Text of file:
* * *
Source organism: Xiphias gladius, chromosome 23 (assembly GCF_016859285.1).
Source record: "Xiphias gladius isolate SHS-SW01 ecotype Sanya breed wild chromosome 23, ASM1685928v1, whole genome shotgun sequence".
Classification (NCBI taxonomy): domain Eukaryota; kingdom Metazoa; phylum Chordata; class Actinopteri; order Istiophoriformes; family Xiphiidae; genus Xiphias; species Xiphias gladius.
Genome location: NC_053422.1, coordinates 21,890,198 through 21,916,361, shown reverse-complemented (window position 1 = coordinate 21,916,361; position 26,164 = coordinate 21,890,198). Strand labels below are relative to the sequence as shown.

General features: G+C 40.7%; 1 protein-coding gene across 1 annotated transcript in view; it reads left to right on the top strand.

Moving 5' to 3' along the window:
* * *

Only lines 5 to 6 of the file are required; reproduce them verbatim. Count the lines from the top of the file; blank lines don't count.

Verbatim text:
General features: G+C 40.7%; 1 protein-coding gene across 1 annotated transcript in view; it reads left to right on the top strand.

Moving 5' to 3' along the window: